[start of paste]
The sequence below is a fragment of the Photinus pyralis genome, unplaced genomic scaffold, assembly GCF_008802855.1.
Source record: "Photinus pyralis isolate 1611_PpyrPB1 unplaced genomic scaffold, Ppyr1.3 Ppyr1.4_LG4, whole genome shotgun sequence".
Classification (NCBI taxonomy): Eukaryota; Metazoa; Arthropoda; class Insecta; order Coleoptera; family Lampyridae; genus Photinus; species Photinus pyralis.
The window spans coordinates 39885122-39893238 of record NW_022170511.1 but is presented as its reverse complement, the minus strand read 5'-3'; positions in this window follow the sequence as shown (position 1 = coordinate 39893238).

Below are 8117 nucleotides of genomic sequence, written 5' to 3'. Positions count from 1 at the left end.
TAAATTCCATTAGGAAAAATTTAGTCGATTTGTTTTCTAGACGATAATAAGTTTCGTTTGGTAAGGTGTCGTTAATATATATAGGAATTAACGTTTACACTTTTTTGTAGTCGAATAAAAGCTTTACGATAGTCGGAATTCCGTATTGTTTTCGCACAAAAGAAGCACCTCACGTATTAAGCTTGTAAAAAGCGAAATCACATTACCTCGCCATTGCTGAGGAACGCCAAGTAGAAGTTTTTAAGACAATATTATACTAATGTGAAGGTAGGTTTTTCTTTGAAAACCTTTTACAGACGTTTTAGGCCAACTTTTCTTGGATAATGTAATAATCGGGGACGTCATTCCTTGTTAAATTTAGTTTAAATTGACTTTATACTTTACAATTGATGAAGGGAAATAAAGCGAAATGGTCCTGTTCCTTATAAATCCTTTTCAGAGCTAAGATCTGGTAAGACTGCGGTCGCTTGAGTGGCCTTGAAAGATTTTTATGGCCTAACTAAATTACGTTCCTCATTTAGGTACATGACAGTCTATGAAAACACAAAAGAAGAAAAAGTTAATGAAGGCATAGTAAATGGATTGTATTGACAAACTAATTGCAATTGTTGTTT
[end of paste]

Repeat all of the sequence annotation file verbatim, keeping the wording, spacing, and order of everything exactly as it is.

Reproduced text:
The sequence below is a fragment of the Photinus pyralis genome, unplaced genomic scaffold, assembly GCF_008802855.1.
Source record: "Photinus pyralis isolate 1611_PpyrPB1 unplaced genomic scaffold, Ppyr1.3 Ppyr1.4_LG4, whole genome shotgun sequence".
Classification (NCBI taxonomy): Eukaryota; Metazoa; Arthropoda; class Insecta; order Coleoptera; family Lampyridae; genus Photinus; species Photinus pyralis.
The window spans coordinates 39885122-39893238 of record NW_022170511.1 but is presented as its reverse complement, the minus strand read 5'-3'; positions in this window follow the sequence as shown (position 1 = coordinate 39893238).

Below are 8117 nucleotides of genomic sequence, written 5' to 3'. Positions count from 1 at the left end.
TAAATTCCATTAGGAAAAATTTAGTCGATTTGTTTTCTAGACGATAATAAGTTTCGTTTGGTAAGGTGTCGTTAATATATATAGGAATTAACGTTTACACTTTTTTGTAGTCGAATAAAAGCTTTACGATAGTCGGAATTCCGTATTGTTTTCGCACAAAAGAAGCACCTCACGTATTAAGCTTGTAAAAAGCGAAATCACATTACCTCGCCATTGCTGAGGAACGCCAAGTAGAAGTTTTTAAGACAATATTATACTAATGTGAAGGTAGGTTTTTCTTTGAAAACCTTTTACAGACGTTTTAGGCCAACTTTTCTTGGATAATGTAATAATCGGGGACGTCATTCCTTGTTAAATTTAGTTTAAATTGACTTTATACTTTACAATTGATGAAGGGAAATAAAGCGAAATGGTCCTGTTCCTTATAAATCCTTTTCAGAGCTAAGATCTGGTAAGACTGCGGTCGCTTGAGTGGCCTTGAAAGATTTTTATGGCCTAACTAAATTACGTTCCTCATTTAGGTACATGACAGTCTATGAAAACACAAAAGAAGAAAAAGTTAATGAAGGCATAGTAAATGGATTGTATTGACAAACTAATTGCAATTGTTGTTT